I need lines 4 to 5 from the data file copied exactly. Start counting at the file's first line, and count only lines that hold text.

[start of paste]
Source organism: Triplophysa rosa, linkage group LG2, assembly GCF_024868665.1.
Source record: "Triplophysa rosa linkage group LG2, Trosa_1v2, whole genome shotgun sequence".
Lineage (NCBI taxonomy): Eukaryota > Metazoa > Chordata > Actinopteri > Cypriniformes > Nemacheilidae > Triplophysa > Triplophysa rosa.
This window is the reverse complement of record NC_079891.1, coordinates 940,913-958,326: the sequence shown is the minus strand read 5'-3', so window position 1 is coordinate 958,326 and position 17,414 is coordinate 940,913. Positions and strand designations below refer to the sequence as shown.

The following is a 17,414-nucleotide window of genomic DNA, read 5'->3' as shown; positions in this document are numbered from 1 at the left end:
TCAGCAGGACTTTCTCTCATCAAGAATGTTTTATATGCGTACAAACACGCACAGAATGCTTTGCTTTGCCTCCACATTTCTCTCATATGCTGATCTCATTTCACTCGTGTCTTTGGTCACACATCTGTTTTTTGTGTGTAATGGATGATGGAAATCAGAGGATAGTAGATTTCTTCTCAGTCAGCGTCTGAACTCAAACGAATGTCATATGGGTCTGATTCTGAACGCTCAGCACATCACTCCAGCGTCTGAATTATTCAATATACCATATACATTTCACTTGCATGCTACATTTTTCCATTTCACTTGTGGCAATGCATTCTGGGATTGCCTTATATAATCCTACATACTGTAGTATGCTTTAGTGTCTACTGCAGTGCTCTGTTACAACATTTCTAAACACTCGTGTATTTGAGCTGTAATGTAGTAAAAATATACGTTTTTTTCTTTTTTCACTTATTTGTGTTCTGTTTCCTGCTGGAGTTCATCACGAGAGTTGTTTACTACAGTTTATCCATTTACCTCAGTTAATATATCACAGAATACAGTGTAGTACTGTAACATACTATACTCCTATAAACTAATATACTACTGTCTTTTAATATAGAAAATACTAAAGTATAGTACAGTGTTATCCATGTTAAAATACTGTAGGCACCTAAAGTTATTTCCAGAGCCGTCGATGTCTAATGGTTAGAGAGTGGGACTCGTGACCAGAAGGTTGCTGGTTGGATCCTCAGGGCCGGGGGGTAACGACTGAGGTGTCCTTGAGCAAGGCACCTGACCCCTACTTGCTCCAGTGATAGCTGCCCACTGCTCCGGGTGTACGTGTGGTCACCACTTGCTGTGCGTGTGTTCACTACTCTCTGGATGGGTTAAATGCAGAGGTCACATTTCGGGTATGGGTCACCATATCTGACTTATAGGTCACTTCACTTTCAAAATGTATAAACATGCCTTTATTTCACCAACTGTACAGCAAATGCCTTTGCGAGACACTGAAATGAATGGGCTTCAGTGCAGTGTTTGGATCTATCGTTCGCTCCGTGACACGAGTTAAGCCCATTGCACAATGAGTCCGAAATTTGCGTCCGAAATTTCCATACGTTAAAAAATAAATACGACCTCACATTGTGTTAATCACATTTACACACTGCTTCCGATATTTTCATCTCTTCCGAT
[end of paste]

This window is the reverse complement of record NC_079891.1, coordinates 940,913-958,326: the sequence shown is the minus strand read 5'-3', so window position 1 is coordinate 958,326 and position 17,414 is coordinate 940,913. Positions and strand designations below refer to the sequence as shown.

The following is a 17,414-nucleotide window of genomic DNA, read 5'->3' as shown; positions in this document are numbered from 1 at the left end: